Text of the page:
Cyanotype Snow Crystal Adventure!

Winter is a tough season for a warm weather loving portrait photographer.

Usually, it is when I plan for the next summer’s photographic and horticultural projects, and when I tackle at least one transformative house project.

These things will still happen, but at the moment I am fully immersed in learning about snow crystals and how the Victorian obsession with studying their structure intersected with early photographic processes decades before the first camera based micrographic image of a snow crystal was made.

This adventure started when I stumbled upon an online exhibition, written and curated by Caroline Marten, on the University of Cambridge’s Fitzwilliam Museum website that features, in part, examples of 19th century salted paper prints of hand drawn snow crystal illustrations by James and Cecilia Glaisher.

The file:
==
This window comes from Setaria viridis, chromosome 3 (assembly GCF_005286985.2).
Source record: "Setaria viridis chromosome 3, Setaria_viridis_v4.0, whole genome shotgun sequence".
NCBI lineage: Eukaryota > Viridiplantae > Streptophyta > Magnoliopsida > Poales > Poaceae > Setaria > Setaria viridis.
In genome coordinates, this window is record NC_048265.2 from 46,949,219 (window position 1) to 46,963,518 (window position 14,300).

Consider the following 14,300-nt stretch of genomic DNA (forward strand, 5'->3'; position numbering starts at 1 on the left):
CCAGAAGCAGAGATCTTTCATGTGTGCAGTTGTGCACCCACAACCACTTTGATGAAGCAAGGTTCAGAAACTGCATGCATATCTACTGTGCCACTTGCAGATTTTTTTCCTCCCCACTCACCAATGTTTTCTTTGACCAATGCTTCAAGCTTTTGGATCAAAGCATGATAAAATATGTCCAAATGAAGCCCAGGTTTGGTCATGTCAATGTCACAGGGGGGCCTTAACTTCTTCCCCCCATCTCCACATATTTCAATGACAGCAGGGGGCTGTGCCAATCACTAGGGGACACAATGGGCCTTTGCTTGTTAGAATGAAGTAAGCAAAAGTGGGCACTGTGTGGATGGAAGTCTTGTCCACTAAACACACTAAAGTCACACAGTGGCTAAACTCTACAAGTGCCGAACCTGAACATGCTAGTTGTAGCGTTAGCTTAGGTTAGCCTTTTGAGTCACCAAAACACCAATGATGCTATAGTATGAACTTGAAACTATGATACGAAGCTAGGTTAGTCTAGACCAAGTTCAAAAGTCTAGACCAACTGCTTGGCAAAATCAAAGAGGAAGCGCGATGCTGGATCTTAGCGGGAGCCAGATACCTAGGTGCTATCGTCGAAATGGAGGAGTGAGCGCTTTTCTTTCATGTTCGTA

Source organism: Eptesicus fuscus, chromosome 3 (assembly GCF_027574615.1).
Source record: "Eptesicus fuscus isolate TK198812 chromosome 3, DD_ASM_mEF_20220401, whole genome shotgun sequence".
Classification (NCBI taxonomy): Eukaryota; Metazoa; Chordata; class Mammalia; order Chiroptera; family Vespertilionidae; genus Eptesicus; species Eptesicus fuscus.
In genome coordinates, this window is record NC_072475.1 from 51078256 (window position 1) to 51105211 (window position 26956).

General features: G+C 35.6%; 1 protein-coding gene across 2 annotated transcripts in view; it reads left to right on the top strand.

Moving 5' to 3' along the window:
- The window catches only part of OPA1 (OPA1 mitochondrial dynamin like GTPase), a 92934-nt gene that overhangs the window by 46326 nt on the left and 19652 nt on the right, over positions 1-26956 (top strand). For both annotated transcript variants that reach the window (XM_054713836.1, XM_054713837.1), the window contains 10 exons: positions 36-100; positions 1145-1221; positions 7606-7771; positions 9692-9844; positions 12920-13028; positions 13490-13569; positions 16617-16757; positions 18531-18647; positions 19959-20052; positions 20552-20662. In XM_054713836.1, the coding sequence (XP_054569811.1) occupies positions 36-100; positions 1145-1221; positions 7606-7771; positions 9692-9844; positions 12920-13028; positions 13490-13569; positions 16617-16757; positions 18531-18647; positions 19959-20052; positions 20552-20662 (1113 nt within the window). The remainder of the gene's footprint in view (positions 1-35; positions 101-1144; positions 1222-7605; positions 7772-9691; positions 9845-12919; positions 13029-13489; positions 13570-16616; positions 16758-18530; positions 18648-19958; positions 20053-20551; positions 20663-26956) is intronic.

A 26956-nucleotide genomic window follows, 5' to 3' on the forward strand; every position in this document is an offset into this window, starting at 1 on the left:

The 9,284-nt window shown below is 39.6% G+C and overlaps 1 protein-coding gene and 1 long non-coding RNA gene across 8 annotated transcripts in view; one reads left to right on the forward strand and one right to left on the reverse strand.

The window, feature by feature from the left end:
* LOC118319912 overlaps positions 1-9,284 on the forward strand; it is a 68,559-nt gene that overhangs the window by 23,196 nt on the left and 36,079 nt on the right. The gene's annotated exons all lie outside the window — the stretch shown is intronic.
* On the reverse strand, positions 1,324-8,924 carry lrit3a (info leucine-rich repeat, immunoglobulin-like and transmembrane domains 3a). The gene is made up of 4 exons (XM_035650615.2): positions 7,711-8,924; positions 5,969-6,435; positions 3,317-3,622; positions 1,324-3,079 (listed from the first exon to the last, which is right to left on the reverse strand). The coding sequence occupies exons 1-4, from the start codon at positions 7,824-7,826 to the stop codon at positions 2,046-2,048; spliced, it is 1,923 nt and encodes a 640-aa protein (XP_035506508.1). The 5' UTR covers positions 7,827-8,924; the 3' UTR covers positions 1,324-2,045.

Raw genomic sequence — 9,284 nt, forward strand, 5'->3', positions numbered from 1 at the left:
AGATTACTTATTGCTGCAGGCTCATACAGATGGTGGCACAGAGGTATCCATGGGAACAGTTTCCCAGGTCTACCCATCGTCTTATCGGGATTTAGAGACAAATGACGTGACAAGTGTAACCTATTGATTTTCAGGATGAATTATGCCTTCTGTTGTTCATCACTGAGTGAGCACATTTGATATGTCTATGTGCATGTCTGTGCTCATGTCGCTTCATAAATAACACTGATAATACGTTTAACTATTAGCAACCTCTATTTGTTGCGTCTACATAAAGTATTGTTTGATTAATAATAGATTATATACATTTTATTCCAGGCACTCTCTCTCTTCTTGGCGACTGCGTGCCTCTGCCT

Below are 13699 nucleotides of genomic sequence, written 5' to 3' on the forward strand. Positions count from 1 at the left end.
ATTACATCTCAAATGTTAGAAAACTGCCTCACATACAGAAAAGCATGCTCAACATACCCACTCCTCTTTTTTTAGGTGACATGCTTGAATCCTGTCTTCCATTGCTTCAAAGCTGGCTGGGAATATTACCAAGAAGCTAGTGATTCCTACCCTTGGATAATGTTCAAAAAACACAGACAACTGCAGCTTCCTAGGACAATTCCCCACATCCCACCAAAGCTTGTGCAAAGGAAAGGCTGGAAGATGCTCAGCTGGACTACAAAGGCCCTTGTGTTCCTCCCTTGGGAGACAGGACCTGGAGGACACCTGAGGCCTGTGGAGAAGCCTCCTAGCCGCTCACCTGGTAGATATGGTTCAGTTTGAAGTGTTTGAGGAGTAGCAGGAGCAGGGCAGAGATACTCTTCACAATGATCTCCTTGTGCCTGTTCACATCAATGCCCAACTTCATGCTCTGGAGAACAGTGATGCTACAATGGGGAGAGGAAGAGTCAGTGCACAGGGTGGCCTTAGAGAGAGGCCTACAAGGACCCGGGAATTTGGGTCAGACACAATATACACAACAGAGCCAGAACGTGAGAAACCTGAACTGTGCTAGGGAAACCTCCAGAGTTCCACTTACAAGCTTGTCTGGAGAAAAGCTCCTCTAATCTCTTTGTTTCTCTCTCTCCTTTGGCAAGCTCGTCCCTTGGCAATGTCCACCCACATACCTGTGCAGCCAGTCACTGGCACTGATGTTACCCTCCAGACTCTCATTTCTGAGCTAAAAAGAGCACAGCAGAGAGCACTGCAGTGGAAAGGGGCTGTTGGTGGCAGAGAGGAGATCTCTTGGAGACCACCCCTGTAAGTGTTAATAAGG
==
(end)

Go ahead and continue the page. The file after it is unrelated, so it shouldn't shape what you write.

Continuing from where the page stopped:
They are beautiful and I knew immediately that I would wanted to try to replicate the Glaisher’s process.  It’s a new project, so I am still searching for a way to make it my own.  But in the meantime, here is my first technical test using a reproduction of a Glaisher illustration included in the online exhibition.


Salted paper print portrait from a recent Slow Exposure session.  It was December, but the snow hadn’t started to fly yet!

Love this serene moment with Hannah.